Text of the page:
Many of these banks are implicated in the biggest financial crimes.
By Don Quijones, Spain, UK, & Mexico, editor at WOLF STREET.
No single institution has more influence over the lives of European citizens than the European Central Bank. It sets the interest rates for the 19 Member States of the Eurozone, with a combined population of 341 million people. Every month it issues billions of euros of virtually interest-free loans to hard-up financial institutions while splashing €60 billion each month on sovereign and corporate bonds as part of its QE program, thanks to which it now boasts the biggest balance sheet of any central bank on Planet Earth.
Through its regulatory arm, the Single Supervisory Mechanism, it decides which struggling banks in the Eurozone get to live or die and which lucky competitor gets to pick up the pieces afterwards, without taking on the otherwise unknown risks.
In short, the ECB wields a bewildering amount of power and influence over Europe’s financial system. But how does it reach the decisions it makes? Who has the ECB’s institutional ear?
The ECB has 22 advisory boards with 517 seats in total that provide ECB decision-makers with recommendations on all aspects of EU monetary policy. A new report by the non-profit research and campaign group Corporate Europe Observatory (CEO) reveals that 508 of the 517 available seats are assigned to representatives of private financial institutions.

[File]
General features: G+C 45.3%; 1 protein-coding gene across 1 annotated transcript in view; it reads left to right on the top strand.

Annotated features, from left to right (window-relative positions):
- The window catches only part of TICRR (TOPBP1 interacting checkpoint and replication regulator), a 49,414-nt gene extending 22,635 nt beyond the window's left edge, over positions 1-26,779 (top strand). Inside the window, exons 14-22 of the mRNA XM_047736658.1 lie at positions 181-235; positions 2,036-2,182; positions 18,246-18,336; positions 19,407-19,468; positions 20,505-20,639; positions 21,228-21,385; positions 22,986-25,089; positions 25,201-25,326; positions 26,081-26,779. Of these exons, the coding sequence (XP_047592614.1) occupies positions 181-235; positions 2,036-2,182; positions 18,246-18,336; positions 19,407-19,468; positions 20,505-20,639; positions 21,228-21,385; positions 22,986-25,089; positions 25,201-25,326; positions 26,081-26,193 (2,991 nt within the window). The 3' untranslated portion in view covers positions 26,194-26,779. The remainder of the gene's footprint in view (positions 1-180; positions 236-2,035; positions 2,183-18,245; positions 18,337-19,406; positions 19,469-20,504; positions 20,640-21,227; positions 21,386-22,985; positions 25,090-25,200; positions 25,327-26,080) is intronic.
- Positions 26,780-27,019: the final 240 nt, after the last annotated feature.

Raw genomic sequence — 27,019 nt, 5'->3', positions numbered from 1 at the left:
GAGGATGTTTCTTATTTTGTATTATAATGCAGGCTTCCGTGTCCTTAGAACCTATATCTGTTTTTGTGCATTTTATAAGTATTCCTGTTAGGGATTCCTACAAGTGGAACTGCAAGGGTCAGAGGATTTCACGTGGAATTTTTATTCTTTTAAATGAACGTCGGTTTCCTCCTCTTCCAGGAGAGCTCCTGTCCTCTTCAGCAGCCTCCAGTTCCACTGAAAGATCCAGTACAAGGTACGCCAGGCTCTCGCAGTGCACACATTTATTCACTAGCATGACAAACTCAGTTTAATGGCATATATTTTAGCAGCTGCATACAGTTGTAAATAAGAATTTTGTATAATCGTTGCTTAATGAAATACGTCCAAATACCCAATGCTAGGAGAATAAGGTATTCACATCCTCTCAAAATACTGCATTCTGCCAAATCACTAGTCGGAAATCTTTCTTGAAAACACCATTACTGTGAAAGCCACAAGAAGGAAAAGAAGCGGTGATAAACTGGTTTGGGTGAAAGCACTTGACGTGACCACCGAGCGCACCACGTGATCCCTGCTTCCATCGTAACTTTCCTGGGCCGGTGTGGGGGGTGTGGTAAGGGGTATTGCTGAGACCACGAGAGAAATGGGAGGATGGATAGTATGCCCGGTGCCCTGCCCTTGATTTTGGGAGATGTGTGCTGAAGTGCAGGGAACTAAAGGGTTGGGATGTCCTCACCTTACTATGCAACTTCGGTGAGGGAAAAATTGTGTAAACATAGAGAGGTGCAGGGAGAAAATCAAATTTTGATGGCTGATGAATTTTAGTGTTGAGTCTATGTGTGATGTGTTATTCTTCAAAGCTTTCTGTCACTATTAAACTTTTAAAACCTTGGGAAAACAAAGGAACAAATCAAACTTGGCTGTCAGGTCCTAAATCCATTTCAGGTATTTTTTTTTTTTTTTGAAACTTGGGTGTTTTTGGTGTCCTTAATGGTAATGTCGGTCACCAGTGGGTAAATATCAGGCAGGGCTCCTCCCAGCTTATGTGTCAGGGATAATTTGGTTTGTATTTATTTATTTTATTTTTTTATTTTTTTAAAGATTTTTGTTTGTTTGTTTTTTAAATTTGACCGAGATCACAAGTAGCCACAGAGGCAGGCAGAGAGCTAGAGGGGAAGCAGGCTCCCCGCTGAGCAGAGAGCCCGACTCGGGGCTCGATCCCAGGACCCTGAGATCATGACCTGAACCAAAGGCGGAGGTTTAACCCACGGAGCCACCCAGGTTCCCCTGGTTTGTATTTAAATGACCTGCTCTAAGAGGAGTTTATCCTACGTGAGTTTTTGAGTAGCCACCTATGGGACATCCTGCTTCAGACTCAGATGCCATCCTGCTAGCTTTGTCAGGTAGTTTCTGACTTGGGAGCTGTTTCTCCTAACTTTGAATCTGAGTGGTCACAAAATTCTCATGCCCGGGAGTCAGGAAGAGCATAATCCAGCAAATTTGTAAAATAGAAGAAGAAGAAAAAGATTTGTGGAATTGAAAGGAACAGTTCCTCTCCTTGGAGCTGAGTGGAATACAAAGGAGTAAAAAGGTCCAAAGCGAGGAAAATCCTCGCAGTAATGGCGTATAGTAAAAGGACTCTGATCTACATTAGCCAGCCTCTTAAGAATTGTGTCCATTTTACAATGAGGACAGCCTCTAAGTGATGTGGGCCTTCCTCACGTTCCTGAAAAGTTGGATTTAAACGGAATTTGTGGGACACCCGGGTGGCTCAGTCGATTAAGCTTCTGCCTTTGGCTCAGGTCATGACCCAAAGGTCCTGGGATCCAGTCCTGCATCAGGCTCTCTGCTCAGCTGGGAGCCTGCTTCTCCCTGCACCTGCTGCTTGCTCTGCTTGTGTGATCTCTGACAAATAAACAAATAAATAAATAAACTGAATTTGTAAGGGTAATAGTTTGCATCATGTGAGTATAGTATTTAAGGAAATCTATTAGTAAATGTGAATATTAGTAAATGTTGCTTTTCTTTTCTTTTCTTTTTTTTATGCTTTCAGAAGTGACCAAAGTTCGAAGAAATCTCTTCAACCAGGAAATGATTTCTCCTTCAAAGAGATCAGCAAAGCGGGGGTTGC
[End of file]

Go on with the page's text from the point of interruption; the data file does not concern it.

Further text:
In other words, 98% of the ECB’s external advisors have some sort of skin in the game. Of the nine seats not taken by the financial sector, seven have gone to non-financial companies such as German industrial giant Siemens and just two to consumer groups, according to the CEO report.
In response to questions by CEO, the ECB said that its advisory groups help it to gather information, effectively “discharge its mandate”, and “explain its policy decisions to citizens.”
The 508 finance industry representatives sitting on these 22 groups represent a total of 144 companies and trade associations and are made up of a variety of financial market agents including banks, investment funds, insurance firms, clearing houses and central securities depositories.
But there is a very clear core of institutions that, through the number of seats they hold on the advisory groups, appear to enjoy disproportionate influence over ECB decision making:
- Euroclear, a Belgium-based clearing company that is the largest international central securities depository in the world (23 seats)
- Deutsche Bank (18 seats)
- BNP Paribas (17 seats)
- Société Générale (16 seats)
- Unicredit (15 seats)
- Commerzbank (13 seats)
- Clearstream, one of the world’s largest settlement and custody firms for domestic and international securities. (12 votes)
- Citi (13 seats)
- Crédit Agricole (11 seats)
- Intesa Sanpaolo (11 seats)
- Nordea (11 seats)
- Santander (10 seats)
- Monte Titoli, an Italian securities settlement system (10 seats)
- BNY Mellon (10 seats)
- HSBC (9 seats)
- ING (9 seats)